After breakfast, we headed back to the condo to change for the beach. Our condo was equipped with beach chairs, towels and coolers which was great, however we prefer the bamboo mats and they didn’t have any this time. Not to worry since they are cheap and easily available everywhere so we picked up a few at the ABC store. We headed out to Kuhio beach park, which is one of my favorite areas in Waikiki for swimming because of the wall which breaks the waves. The wind, however, was picking up that day and there were some waves which came in over the wall. There were a lot of people at the beach, which is to be expected with Waikiki, but it is not close to the crowds I had seen at one point. The water was COLD! This is our first time visiting in March – and definitely the coldest water we’ve experienced. It wasn’t too bad though as you got used to it. The sun and saltwater were definitely helping clear out the congestion for my husband although it wasn’t helping me all that much but I enjoy swimming so spent as much time in the water as I could.

Panorama of Waikiki Beach

After a few hours on the beach, we returned to Rainbow Drive-In so I could finally get some shoyu chicken. Luckily they weren’t sold out yet. We split the shoyu chicken and also a slush float since I had never tried it before. It’s basically a strawberry slurpee with vanilla ice cream in it. Definitely too much sugar for me, good thing we shared it. I like how everything is still served old school at Rainbow – plate lunches served in cardboard boxes with a piece of wax paper covering the food. The shoyu chicken was good – super buying lamisil online tender fall-off-the bone chicken in a delicious sauce. I wish I had asked for more sauce on the rice!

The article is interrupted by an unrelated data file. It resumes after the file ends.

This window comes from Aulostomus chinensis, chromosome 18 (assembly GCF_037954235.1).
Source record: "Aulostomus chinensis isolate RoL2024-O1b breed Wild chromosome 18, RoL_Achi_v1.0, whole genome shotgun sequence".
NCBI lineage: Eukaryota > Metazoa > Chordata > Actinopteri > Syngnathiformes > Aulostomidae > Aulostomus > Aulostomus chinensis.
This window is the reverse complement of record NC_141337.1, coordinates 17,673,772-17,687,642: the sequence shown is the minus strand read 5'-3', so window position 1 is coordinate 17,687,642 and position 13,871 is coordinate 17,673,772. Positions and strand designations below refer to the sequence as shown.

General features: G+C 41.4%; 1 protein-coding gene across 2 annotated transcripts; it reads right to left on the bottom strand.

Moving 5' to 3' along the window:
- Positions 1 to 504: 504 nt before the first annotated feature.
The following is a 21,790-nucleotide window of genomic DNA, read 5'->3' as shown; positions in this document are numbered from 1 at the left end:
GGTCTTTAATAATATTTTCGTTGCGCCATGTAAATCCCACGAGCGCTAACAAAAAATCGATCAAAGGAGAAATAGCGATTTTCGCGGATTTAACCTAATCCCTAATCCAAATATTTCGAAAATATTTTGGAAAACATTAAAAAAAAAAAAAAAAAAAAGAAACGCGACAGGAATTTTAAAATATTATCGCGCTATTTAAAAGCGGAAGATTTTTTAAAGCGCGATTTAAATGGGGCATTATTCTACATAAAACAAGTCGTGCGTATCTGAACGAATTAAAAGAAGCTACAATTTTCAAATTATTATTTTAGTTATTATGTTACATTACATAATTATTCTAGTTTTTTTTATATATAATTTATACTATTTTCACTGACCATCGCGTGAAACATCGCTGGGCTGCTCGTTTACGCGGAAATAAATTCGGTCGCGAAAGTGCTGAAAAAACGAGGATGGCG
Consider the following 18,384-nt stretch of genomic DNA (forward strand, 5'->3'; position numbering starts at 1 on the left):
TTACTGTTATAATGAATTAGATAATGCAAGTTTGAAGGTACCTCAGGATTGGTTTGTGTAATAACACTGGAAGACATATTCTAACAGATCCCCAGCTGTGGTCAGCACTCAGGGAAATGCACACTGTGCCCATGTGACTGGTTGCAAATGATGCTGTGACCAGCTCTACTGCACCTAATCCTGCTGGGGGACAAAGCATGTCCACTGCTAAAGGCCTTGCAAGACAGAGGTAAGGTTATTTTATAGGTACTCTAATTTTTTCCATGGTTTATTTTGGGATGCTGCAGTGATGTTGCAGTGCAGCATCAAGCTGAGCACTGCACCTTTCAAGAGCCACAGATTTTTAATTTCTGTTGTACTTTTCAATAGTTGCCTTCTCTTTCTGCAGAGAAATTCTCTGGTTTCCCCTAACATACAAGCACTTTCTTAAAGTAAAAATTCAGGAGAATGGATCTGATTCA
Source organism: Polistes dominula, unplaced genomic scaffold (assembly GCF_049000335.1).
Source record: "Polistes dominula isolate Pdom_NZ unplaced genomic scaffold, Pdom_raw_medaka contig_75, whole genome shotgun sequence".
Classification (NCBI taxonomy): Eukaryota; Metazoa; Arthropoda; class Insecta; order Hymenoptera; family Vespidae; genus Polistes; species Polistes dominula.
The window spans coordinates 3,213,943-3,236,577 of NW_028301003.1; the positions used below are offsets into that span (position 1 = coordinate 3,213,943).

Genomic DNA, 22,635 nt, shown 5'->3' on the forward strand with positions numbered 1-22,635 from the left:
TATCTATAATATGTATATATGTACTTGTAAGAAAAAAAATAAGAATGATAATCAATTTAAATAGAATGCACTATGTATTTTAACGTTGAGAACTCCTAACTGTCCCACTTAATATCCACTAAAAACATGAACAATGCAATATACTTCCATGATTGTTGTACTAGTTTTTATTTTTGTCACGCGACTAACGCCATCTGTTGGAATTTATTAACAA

the famed Rainbow Drive-In, great for cheap eats near Waikiki

food is served old school style, paper plates in a cardboard box with wax paper “lid”

After lunch we went to the Ala Moana Center, a.k.a. the best mall in the world. I just love walking around there. I love the fact that it is open to the elements, and I love all the different stores, some of which are not available on the Mainland, such as Q-pot, which is a quirky Japanese jewelry store where their designs resemble realistic edibles such as cupcakes, macaroons, ice cream sundaes and even hamburgers. I have long stared at the hamburger necklace. The steep price tag is what prevents me from purchasing it.

We stopped at Patisserie La Palme D’Or, which is a French/Japanese bakery, for a “coffee jelly” drink. It’s basically coffee flavored jello which fills up a cup halfway, and then the other half is topped with milk (choice of soy or whole). You then use your straw to break up the jelly into little bits and you sip the whole concoction through the straw. It ends up tasting like a milk coffee. It’s very popular in Asia, and you can also get this in some places which sell Asian bubble tea (if you’ve ever had grass jelly, it’s very similar). It was quite yummy!

coffee jelly drink. pic from Yelp